Sauteed Bamboo Shoot Recipe (Ginisang Labong)

Bamboo are indigenous to many Southeast Asian countries like the Philippines. Here you will see bamboo mostly used as a building materials in furniture making, handicrafts and you can even see a house made entirely from bamboo, or locally referred to as “Bahay Kubo”.

bahay kubo

But did you know that bamboo shoots are edible? A bamboo shoot is the start of a young bamboo plant, and if left not harvested, it will grow into a full bamboo plant. The shoot is covered with black leaves with tiny hairlike appearance. The black leaves are peeled off until you can see the off-white meat inside. The white meat turns yellowish when it is cooked. You can tell, that a bamboo shoot was freshly harvested that day if it taste sweet after it has been cooked.

bamboo shoot 01 bamboo shoot 02

Please take note that some varieties of bamboo shoots have cyanide content, processing and cooking gets rid of them. And this is also the reason why bamboo shoots are often, shredded and boiled before being used on most recipes.

There are many ways to cook bamboo shoots, and one of the most popular cuisine in Philippines is the sauteed bamboo shoots or ginisang labong/rabong. 

Have you tried cooking bamboo shoots, or wan’t to try to cook one but don’t know how to do it?  This Ginisang Labong Recipe can help you set up with great tasting dish.

Try this Sauteed Bamboo shoot or Ginisang Labong Recipe and let me know your thoughts.


  • 2      cups of shredded bamboo shoot
  • ½    cup vinegar
  • 4      strips of ginger, sliced
  • 2      tbsp soy sauce
  • 2 ½ tbsp cooking oil
  • 1/3  tsp coarse ground black pepper
  • 1      tsp sugar
  • 1      medium onion, chopped
  • 3     pieces garlic, crushed and chopped
  • 2     pieces long green pepper or finger peeper (siling haba), sliced diagonally


  1. In a casserole, boil the bamboo shoot for about 14-15 minutes. Drain the bamboo shoot and rinse with tap water, set aside.
  2. In a large wok of frying pan, heat the cooking oil.
  3. Saute the garlic and onion under medium fire.
  4. Add the boiled bamboo shoot.
  5. Then add the vinegar, soy sauce, sugar and black pepper. Simmer for 10 minutes
  6. Stir fry with the finger peeper for one minute
  7. Transfer to a serving plate,  can be serve as a side dish or with rice.



12 thoughts on “Sauteed Bamboo Shoot Recipe (Ginisang Labong)

  • August 18, 2016 at 6:31 pm

    Looks good, like to try this one.

  • August 10, 2016 at 3:59 am

    Oh my gosh this looks so wonderful!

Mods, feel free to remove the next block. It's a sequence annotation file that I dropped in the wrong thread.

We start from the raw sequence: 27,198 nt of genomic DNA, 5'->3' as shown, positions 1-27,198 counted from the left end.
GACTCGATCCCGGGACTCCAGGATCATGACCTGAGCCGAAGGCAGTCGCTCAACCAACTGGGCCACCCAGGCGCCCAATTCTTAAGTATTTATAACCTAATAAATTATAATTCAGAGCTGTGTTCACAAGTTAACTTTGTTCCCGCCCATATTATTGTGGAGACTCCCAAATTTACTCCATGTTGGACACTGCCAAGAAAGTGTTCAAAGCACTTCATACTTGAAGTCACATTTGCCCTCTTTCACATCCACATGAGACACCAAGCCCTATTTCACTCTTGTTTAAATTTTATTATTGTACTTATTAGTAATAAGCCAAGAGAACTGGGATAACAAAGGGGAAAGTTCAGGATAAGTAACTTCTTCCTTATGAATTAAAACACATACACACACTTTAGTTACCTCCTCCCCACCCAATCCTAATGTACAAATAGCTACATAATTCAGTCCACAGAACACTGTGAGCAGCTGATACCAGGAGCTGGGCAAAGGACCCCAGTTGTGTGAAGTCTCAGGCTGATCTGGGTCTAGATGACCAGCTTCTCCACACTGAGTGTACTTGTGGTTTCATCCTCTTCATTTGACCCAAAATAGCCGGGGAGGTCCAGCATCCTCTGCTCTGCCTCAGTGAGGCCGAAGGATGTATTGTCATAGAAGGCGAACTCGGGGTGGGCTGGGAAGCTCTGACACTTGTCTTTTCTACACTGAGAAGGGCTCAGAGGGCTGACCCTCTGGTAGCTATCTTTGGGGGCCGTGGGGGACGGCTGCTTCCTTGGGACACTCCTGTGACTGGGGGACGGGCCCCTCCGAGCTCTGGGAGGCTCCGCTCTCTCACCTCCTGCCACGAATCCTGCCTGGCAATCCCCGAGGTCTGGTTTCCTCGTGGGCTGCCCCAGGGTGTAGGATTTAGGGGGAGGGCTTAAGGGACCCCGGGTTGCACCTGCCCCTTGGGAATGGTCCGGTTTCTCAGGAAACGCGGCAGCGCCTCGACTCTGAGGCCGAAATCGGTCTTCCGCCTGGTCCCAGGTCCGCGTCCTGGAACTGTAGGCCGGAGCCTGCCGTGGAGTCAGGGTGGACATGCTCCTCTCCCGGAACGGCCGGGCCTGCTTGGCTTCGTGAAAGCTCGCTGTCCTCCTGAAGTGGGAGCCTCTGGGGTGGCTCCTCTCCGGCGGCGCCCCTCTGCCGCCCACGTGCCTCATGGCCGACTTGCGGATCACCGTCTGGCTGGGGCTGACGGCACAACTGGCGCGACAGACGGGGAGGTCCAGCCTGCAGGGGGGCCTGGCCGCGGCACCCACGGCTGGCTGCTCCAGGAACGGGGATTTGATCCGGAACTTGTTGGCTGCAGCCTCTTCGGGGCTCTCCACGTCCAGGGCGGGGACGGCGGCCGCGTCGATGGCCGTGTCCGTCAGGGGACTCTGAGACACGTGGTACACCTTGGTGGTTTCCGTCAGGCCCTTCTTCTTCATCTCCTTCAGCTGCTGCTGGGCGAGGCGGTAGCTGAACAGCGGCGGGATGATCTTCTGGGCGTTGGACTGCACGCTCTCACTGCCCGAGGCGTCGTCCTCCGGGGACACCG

I love bamboo shoot so much, but it’s really hard to get around here.
    Next time I find it, I will definitely try this recipe!

  • August 4, 2016 at 3:33 pm

    We can only get tinned bamboo shoots here and I didn’t know they might contain cyanide! This is a recipe I could try for sure 🙂

  • August 4, 2016 at 12:45 am

    I love bamboo shoots however only the fresh ones, the ones in the can are often pungent depending on the brand. They are definitely very delicious when fresh!

  • August 3, 2016 at 2:26 pm

    I remember being in Japan during fresh bamboo season and everyone collecting it and cooking with it. Interesting to see a recipe like this!

  • August 3, 2016 at 1:32 pm

    I am a massive fan of bamboo shoots, particularly for the texture. They add a really lovely element to a dish, although I don’t easily find them. Loving the info in this list too, I learned something new.

  • August 3, 2016 at 6:37 am

    How very interesting. I’ve not seen fresh bamboo eaten before, but have eaten it from a tin. Great recipe too.

  • August 2, 2016 at 7:22 pm

    I have enjoyed bamboo shoots, alas of of a can only. Not sure I could get fresh ones here in Canada. But would love to and try this recipe. Thanks for this most educational post.

  • August 2, 2016 at 12:35 pm

    I love eating bamboo shoots at Thai Restaurants but have never made them. I might just try this recipe out. I hope I can make them as goo as the restaurants.

  • August 2, 2016 at 12:18 pm

    The only way we eat or have access to bamboo roots here in Southern California is bottled in small batches. Would be lovely to try this recipe – perhaps served someplace in the States.

  • August 2, 2016 at 11:39 am

    I am not a big fan of bamboo shoots but I did certainly enjoy it when I had the dish for the first time. I think its the little pungent taste that is the style of the dish that makes it unique!


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